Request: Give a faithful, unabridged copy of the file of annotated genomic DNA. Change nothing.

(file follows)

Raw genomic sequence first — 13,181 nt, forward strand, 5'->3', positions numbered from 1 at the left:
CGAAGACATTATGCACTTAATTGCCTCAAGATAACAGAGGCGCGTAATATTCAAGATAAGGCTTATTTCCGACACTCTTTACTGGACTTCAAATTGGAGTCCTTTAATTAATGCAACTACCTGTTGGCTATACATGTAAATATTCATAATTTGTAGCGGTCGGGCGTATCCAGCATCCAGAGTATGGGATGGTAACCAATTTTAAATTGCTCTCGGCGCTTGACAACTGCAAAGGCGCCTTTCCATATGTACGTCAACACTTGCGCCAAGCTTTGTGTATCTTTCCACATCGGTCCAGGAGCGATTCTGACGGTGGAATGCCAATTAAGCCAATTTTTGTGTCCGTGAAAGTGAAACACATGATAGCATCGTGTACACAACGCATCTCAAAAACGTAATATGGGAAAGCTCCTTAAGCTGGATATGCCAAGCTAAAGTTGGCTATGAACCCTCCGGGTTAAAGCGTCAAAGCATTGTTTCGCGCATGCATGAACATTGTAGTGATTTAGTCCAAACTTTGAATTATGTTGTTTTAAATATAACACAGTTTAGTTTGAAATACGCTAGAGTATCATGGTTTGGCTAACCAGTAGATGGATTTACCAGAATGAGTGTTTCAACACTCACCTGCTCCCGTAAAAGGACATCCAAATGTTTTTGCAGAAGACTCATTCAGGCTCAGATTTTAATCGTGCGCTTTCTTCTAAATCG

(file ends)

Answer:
Raw genomic sequence first — 13,181 nt, forward strand, 5'->3', positions numbered from 1 at the left:
CGAAGACATTATGCACTTAATTGCCTCAAGATAACAGAGGCGCGTAATATTCAAGATAAGGCTTATTTCCGACACTCTTTACTGGACTTCAAATTGGAGTCCTTTAATTAATGCAACTACCTGTTGGCTATACATGTAAATATTCATAATTTGTAGCGGTCGGGCGTATCCAGCATCCAGAGTATGGGATGGTAACCAATTTTAAATTGCTCTCGGCGCTTGACAACTGCAAAGGCGCCTTTCCATATGTACGTCAACACTTGCGCCAAGCTTTGTGTATCTTTCCACATCGGTCCAGGAGCGATTCTGACGGTGGAATGCCAATTAAGCCAATTTTTGTGTCCGTGAAAGTGAAACACATGATAGCATCGTGTACACAACGCATCTCAAAAACGTAATATGGGAAAGCTCCTTAAGCTGGATATGCCAAGCTAAAGTTGGCTATGAACCCTCCGGGTTAAAGCGTCAAAGCATTGTTTCGCGCATGCATGAACATTGTAGTGATTTAGTCCAAACTTTGAATTATGTTGTTTTAAATATAACACAGTTTAGTTTGAAATACGCTAGAGTATCATGGTTTGGCTAACCAGTAGATGGATTTACCAGAATGAGTGTTTCAACACTCACCTGCTCCCGTAAAAGGACATCCAAATGTTTTTGCAGAAGACTCATTCAGGCTCAGATTTTAATCGTGCGCTTTCTTCTAAATCG